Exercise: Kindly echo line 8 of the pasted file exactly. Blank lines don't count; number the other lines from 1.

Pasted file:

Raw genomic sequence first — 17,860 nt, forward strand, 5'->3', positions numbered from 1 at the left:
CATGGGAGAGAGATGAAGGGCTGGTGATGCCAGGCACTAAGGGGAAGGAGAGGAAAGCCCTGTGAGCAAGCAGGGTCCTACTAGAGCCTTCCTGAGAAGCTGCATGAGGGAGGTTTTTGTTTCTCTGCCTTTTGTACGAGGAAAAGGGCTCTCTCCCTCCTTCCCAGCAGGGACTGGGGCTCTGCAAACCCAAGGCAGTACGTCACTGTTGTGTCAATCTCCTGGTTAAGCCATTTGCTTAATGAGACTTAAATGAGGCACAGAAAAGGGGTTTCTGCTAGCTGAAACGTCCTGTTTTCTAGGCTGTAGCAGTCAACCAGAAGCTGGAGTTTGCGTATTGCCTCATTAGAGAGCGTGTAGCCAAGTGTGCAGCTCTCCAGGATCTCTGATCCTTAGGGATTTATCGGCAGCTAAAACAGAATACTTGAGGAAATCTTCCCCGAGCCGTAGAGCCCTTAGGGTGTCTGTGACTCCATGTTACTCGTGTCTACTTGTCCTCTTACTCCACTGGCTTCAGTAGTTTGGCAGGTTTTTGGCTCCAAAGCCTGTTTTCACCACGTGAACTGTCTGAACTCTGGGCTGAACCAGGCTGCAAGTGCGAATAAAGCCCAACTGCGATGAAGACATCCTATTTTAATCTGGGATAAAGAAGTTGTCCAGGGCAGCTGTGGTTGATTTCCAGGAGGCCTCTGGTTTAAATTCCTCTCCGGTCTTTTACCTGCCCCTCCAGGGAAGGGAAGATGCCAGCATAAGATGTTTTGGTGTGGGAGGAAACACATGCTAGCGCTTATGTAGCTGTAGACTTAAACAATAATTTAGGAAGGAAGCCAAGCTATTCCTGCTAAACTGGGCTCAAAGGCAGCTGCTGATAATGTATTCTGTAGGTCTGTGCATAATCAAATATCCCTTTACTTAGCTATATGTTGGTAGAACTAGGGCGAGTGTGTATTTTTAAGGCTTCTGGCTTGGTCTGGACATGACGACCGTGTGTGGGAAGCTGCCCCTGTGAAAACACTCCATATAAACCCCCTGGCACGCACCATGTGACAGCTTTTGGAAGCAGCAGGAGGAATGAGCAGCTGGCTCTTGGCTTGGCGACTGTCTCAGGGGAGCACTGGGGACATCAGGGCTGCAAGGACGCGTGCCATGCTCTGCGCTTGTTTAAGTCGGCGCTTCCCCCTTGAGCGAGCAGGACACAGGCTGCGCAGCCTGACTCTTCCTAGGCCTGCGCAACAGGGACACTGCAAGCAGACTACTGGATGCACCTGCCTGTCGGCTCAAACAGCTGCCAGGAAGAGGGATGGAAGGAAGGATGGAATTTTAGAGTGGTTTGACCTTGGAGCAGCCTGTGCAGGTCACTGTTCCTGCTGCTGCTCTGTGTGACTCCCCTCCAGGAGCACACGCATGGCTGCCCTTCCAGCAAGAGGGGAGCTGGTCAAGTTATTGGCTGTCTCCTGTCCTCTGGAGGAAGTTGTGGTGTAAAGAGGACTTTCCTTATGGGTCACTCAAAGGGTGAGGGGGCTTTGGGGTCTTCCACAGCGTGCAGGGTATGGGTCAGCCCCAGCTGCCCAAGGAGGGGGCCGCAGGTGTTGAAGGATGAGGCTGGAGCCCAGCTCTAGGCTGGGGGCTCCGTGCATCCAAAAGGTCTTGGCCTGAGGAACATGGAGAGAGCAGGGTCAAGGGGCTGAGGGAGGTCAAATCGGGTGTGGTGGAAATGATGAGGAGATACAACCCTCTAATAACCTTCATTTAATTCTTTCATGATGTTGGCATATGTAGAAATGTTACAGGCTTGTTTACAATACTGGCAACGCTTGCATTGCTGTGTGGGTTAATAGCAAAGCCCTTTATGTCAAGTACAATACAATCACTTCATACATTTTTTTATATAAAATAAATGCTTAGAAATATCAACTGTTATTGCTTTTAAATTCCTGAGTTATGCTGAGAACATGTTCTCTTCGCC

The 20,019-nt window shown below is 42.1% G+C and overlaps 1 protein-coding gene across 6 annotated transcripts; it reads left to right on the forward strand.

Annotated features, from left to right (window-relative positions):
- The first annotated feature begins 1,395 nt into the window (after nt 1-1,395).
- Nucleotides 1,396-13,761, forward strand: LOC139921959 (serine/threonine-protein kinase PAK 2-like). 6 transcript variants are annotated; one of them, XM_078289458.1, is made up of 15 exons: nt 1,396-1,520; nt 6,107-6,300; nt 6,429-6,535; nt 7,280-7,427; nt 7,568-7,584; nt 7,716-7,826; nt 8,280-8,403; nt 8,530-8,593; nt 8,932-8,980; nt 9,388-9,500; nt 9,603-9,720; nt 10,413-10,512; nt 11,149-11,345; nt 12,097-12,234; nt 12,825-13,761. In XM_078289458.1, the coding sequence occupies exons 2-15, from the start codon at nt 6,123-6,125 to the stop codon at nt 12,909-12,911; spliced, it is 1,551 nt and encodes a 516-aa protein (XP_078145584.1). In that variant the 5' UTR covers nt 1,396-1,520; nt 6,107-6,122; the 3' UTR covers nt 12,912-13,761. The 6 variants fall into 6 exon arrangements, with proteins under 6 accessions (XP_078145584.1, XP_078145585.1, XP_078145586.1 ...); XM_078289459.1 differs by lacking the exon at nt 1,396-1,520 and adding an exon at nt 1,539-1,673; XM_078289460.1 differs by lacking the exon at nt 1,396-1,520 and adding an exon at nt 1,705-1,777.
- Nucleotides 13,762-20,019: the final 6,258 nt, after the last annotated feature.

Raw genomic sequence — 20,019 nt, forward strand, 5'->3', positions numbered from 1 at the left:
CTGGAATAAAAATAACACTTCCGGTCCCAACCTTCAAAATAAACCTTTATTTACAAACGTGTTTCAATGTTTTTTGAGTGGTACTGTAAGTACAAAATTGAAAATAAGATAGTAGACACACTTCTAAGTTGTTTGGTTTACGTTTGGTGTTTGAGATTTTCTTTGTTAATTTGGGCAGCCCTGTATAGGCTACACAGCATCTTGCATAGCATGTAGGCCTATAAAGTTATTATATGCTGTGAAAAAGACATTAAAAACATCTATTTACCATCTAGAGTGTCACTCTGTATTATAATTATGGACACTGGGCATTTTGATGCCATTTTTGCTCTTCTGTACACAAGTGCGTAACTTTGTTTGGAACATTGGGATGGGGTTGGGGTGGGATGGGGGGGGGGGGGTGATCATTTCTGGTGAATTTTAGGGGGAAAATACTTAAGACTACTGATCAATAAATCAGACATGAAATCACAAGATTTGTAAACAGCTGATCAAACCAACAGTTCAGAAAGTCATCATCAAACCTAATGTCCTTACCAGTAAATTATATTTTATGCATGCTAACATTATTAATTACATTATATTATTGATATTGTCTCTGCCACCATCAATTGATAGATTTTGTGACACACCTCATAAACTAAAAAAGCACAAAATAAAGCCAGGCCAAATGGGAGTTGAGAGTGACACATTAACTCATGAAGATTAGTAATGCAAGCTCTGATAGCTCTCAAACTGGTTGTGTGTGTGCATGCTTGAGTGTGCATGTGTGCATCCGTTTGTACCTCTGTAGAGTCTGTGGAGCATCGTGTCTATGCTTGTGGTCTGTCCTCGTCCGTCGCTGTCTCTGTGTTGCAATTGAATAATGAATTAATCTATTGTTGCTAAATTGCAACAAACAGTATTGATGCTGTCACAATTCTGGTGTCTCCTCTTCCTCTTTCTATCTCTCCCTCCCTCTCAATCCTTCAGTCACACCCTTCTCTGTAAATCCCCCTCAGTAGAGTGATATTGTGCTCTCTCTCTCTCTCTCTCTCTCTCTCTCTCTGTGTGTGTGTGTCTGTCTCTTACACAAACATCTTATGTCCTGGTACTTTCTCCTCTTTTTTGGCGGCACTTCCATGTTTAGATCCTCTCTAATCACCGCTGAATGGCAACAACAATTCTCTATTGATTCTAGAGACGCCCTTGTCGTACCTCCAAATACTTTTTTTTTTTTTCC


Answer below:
Raw genomic sequence — 20,019 nt, forward strand, 5'->3', positions numbered from 1 at the left: